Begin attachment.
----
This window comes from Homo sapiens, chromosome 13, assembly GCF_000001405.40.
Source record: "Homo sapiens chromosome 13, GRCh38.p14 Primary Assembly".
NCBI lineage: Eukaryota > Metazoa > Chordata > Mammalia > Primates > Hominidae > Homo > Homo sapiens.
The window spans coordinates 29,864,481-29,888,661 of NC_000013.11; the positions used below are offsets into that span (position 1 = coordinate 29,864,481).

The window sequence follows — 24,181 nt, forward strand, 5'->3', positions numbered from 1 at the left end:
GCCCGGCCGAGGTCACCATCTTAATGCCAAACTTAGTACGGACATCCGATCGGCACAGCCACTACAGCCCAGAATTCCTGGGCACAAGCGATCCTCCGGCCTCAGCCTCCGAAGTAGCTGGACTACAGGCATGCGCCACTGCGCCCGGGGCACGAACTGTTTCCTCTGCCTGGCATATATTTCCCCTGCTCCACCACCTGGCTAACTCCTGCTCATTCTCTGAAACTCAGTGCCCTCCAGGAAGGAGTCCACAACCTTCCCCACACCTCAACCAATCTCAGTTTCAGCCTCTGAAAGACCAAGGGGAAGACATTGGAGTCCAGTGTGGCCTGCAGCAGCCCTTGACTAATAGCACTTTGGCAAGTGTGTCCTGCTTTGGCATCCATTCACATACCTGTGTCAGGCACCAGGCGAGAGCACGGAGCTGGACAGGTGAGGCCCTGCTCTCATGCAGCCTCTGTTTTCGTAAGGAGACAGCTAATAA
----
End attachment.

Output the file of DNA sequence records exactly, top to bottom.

This window comes from Homo sapiens, chromosome 13, assembly GCF_000001405.40.
Source record: "Homo sapiens chromosome 13, GRCh38.p14 Primary Assembly".
NCBI lineage: Eukaryota > Metazoa > Chordata > Mammalia > Primates > Hominidae > Homo > Homo sapiens.
The window spans coordinates 29,864,481-29,888,661 of NC_000013.11; the positions used below are offsets into that span (position 1 = coordinate 29,864,481).

The window sequence follows — 24,181 nt, forward strand, 5'->3', positions numbered from 1 at the left end:
GCCCGGCCGAGGTCACCATCTTAATGCCAAACTTAGTACGGACATCCGATCGGCACAGCCACTACAGCCCAGAATTCCTGGGCACAAGCGATCCTCCGGCCTCAGCCTCCGAAGTAGCTGGACTACAGGCATGCGCCACTGCGCCCGGGGCACGAACTGTTTCCTCTGCCTGGCATATATTTCCCCTGCTCCACCACCTGGCTAACTCCTGCTCATTCTCTGAAACTCAGTGCCCTCCAGGAAGGAGTCCACAACCTTCCCCACACCTCAACCAATCTCAGTTTCAGCCTCTGAAAGACCAAGGGGAAGACATTGGAGTCCAGTGTGGCCTGCAGCAGCCCTTGACTAATAGCACTTTGGCAAGTGTGTCCTGCTTTGGCATCCATTCACATACCTGTGTCAGGCACCAGGCGAGAGCACGGAGCTGGACAGGTGAGGCCCTGCTCTCATGCAGCCTCTGTTTTCGTAAGGAGACAGCTAATAA